Tuesday 17 October 2017

Senior school: home economics

Claire O'Mahony collects the expert tips to get your house in order…

Hotelier Francis Brennan. Photo: Don MacMonagle
Hotelier Francis Brennan. Photo: Don MacMonagle
Organised wardrobe
Ailsi Madden
Darina Allen at the Ballymaloe Cookery School. Photo: Tony Gavin

When you're at a time in your life when your family is reared, you're - theoretically - free of the shackles of round-the-clock meal making, landfills of laundry, and tight budgeting. Yet the pleasures of a well-managed household, at any age and whatever your circumstances, are immense. Home economics classes might be remembered as a time of learning how to sew an apron and grill a grapefruit correctly, but even in these technologically-advanced times, some basic skills for managing your life, as well as your home, are always useful.

Creating a tidy and orderly home, by Francis Brennan

Hotelier, author and presenter of At Your Service, believes that a tidy home is the perfect antidote to a chaotic world. Here are his tips...

Rescuing house plants with yellowing leaves

If the yellowing is on the tips of the leaves, you need to water more, but if the whole leaf is yellow, you're overdoing it! Make sure your soil is well drained and water when it is barely damp to the touch.

Helping flowers stay fresh

One of my nephews used to love Mythbusters when he was younger. It was an American show where scientists used to put popular myths to the test using lab techniques. In one test they set up five different vases to compare popular ways of keeping flowers fresh, including vodka, Sprite, apple cider vinegar/sugar, the fridge and an aspirin tablet. They found that Sprite worked fine for a couple of days, but then the sugar affected the flowers - rather like kids after too much lemonade - and they wilted. They also found that flowers, like humans, can't take too much vodka! So the winner was... the fridge!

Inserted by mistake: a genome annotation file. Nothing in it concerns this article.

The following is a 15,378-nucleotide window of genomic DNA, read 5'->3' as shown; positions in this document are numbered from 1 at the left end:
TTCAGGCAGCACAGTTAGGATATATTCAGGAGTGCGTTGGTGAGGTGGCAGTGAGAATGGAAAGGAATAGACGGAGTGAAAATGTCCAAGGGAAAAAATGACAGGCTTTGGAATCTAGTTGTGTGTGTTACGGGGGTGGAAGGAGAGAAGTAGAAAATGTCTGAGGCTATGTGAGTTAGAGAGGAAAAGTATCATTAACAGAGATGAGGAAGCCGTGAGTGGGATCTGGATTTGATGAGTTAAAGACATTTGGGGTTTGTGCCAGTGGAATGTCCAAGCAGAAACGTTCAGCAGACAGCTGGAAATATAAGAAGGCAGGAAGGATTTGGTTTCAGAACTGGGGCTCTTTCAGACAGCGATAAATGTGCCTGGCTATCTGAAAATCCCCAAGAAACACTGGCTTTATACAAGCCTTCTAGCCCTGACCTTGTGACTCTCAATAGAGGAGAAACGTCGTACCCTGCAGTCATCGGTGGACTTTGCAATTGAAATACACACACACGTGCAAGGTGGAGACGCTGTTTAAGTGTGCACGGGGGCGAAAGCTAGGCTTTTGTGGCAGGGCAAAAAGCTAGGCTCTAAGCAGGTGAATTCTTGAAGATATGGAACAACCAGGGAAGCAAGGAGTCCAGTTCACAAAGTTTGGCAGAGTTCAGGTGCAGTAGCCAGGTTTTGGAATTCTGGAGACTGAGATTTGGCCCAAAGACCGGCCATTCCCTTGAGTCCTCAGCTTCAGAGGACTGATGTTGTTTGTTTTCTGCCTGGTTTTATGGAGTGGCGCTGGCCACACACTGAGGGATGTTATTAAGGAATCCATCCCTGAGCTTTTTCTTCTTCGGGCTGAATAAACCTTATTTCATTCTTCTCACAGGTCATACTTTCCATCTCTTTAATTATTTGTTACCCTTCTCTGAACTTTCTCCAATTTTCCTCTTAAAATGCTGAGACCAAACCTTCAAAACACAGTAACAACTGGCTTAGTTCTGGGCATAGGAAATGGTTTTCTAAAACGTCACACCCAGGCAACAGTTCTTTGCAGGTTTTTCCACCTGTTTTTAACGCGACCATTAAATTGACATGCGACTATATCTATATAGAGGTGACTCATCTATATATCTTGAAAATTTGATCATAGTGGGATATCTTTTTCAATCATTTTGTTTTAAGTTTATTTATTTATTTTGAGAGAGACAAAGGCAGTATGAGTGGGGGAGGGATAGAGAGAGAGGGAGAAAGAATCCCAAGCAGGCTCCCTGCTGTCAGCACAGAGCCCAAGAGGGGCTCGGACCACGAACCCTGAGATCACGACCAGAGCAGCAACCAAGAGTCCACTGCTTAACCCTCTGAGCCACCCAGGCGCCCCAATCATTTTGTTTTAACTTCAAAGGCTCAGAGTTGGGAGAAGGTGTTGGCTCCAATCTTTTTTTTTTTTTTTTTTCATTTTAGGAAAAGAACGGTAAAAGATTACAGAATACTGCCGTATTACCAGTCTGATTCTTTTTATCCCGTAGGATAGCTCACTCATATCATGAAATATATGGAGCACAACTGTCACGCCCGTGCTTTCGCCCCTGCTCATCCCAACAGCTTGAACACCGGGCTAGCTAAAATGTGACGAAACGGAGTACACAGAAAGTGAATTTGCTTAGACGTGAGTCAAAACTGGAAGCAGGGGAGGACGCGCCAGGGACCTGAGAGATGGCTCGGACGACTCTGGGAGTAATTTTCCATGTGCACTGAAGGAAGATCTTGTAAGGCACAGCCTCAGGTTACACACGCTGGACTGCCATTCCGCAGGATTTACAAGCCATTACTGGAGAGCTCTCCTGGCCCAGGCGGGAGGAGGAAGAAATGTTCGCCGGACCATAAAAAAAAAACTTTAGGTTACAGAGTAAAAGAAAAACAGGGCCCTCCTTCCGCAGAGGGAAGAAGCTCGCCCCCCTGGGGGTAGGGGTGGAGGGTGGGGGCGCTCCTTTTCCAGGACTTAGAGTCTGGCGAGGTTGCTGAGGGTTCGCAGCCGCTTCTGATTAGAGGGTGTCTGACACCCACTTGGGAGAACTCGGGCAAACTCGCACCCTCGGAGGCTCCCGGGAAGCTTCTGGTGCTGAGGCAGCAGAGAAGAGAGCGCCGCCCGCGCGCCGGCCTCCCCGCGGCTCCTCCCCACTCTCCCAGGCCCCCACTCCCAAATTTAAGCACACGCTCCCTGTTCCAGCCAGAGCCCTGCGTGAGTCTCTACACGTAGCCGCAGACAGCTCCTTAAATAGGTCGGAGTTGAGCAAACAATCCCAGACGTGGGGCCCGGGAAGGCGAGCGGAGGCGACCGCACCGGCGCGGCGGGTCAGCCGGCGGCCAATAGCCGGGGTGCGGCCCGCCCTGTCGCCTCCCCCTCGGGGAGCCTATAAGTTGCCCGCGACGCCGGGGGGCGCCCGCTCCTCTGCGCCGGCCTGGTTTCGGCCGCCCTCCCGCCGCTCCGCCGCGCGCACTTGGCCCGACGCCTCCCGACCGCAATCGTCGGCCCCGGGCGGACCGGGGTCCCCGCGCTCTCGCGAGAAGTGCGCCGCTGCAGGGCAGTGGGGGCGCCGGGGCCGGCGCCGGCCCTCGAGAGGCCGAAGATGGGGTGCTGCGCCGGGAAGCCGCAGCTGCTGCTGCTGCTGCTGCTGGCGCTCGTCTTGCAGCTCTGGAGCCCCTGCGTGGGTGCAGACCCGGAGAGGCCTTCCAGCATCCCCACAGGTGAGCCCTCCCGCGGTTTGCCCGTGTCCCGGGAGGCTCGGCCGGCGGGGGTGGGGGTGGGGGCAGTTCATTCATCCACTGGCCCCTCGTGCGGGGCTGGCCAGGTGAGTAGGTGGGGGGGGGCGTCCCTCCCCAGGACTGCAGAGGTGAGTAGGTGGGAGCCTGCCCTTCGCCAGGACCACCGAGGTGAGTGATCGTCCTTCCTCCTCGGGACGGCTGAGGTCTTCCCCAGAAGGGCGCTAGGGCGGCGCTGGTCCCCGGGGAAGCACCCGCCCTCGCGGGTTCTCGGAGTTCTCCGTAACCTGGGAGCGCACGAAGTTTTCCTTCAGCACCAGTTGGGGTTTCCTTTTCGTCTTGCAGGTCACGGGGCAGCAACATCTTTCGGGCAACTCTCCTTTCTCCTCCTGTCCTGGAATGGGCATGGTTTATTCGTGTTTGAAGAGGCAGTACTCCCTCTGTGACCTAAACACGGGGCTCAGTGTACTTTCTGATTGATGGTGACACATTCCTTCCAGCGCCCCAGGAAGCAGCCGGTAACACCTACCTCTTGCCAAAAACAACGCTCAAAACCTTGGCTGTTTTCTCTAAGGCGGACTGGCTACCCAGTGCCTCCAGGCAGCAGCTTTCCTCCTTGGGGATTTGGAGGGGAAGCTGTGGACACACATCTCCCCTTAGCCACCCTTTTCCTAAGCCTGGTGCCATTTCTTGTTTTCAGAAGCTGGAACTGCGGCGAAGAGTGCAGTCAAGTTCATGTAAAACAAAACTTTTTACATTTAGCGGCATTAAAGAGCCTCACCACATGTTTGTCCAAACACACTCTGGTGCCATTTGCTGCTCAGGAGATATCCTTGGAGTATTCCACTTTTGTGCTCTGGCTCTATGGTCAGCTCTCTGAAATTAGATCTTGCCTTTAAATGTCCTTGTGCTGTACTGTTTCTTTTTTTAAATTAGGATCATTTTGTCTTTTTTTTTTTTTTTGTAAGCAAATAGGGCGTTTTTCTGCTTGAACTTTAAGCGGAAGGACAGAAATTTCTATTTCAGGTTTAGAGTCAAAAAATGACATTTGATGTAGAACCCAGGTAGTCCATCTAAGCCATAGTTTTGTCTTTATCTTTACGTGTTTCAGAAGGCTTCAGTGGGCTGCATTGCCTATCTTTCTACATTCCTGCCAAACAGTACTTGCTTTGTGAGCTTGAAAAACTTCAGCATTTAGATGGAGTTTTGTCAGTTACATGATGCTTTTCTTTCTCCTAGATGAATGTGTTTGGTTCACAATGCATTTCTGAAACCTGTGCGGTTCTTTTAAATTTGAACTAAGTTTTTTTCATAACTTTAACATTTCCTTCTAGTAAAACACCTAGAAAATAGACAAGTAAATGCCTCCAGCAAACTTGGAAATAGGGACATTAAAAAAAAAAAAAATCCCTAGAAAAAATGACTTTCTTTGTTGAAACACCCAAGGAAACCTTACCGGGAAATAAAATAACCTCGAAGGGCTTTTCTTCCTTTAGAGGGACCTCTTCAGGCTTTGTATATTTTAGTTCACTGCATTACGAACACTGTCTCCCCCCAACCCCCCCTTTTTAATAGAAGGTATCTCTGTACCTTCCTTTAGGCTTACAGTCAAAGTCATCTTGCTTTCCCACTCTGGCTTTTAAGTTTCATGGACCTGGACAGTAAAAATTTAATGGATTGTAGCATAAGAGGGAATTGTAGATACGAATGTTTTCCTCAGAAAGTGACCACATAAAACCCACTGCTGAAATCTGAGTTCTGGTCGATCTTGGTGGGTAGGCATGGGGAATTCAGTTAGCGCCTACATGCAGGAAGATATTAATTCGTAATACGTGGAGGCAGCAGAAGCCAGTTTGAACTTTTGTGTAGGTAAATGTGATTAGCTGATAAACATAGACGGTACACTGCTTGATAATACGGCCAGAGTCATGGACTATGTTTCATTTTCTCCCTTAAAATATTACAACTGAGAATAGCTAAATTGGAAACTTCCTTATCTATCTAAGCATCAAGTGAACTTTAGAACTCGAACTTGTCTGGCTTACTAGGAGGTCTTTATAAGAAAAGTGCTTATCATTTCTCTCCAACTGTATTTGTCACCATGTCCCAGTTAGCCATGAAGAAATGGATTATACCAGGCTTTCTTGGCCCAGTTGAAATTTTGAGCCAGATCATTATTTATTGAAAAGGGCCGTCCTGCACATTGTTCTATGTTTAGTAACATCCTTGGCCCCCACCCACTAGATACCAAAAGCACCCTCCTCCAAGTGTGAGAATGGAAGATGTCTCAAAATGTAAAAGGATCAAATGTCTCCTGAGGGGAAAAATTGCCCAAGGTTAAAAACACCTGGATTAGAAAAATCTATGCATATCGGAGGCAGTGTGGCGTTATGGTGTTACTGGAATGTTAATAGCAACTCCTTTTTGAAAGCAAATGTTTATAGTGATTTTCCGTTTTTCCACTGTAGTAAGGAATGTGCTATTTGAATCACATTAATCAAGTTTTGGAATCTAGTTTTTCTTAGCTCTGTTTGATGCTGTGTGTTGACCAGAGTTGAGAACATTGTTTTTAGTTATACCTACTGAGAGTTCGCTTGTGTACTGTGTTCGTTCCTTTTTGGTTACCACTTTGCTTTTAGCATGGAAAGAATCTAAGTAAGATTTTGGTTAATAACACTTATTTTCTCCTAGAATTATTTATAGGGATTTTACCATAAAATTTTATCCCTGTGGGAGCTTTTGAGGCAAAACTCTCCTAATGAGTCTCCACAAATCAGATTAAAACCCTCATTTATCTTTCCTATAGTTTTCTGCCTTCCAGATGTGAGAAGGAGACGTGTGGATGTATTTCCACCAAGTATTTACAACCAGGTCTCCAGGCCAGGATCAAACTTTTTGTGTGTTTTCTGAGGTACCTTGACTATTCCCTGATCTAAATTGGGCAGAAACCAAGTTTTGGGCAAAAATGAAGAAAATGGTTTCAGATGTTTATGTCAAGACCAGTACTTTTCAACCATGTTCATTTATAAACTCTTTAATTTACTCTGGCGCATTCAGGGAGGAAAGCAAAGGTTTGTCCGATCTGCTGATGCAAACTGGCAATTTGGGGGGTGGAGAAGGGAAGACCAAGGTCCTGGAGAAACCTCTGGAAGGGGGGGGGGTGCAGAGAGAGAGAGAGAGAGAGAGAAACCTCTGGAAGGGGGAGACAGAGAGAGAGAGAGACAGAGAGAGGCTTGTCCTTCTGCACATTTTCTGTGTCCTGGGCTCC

Before you go to bed at night, pop your flowers into the fridge and they will keep for longer, according to the scientists. And don't forget to use the packet of food that comes with your arrangement too. By the way, the sugar/cider vinegar mix came second. Sugar certainly seems to help flowers, but adding an acid helps to prevent slime. So, there you go!

Finding an earring on the carpet

Place a bit of stocking over the tube of your vacuum cleaner, secure it with a rubber band and, hey presto, when you hoover, you'll see any tiny items.

Opening a bottle of wine - without a corkscrew

There are a few ways of doing this, but for God's sake, be careful:

● Push the cork down into the bottle by using an object such as a pen, or a lipstick tube. You can do this by putting your bottle down on a flat surface and by applying downward pressure with your object.

● You can also use a knife in the same way as a corkscrew, pushing it gently into the cork, then working it gently from side to side until it goes all of the way through the cork, then pull. Do this very gently, to avoid accidents.

● You can put the bottle of wine into your shoe - which you have removed from your foot! Then, holding the bottle in one hand, tap your shoe firmly against a wall or tree. Do this a few times and the pressure should push the cork out.

Four clever ways to clean sponges

● Put them in the dishwasher when you have a load on and let all that hot water give them a good clean.

● Use a cup of bleach in ½ litre of water to soak sponges for five minutes. According to Good Housekeeping, this is the method that removes the most germs.

● Put your wet-but-not-soaking sponge into the microwave on 'high' for 10-20 seconds - keep an eye on it though!

● Soak your sponge in vinegar overnight. Smelly in a different way, but effective.

Drying leather shoes

There is no quick way of doing this, because all of the quick ways will damage your shoes! You'll need newspapers without dark ink or pictures, which you will ball up into the toe, and continue until your shoe is stuffed with paper. Leave for an hour and come back to check. If the newspaper is soaked, replace it and continue doing so until it stays dry. Leave your shoes to air. This method isn't fast, but it really is the only one that will prevent further leather damage.

Francis Brennan's 'Book of Household Management', published by Gill Books, is out now priced €16.99

Getting the most from your money, by Charlie Weston

"People in their 50s and 60s are the golden generation and research has found that older people own more property and have higher savings than younger people," says Irish Independent Personal Finance Editor Charlie Weston. "Seven out of 10 people aged over 50 have no mortgage on their home, according to the Centre for Ageing Research and Development in Ireland. People in their 50s and 60s also have the largest deposits in banks, a Standard Life survey found. But there are large differences in the levels of income for people in this age group. And there is always a risk that older people will end up with a bad deal due to their reluctance to switch providers, and the sometimes underhand activities of companies that exploit vulnerable people, especially pensioners." Here are his tips for the golden generation: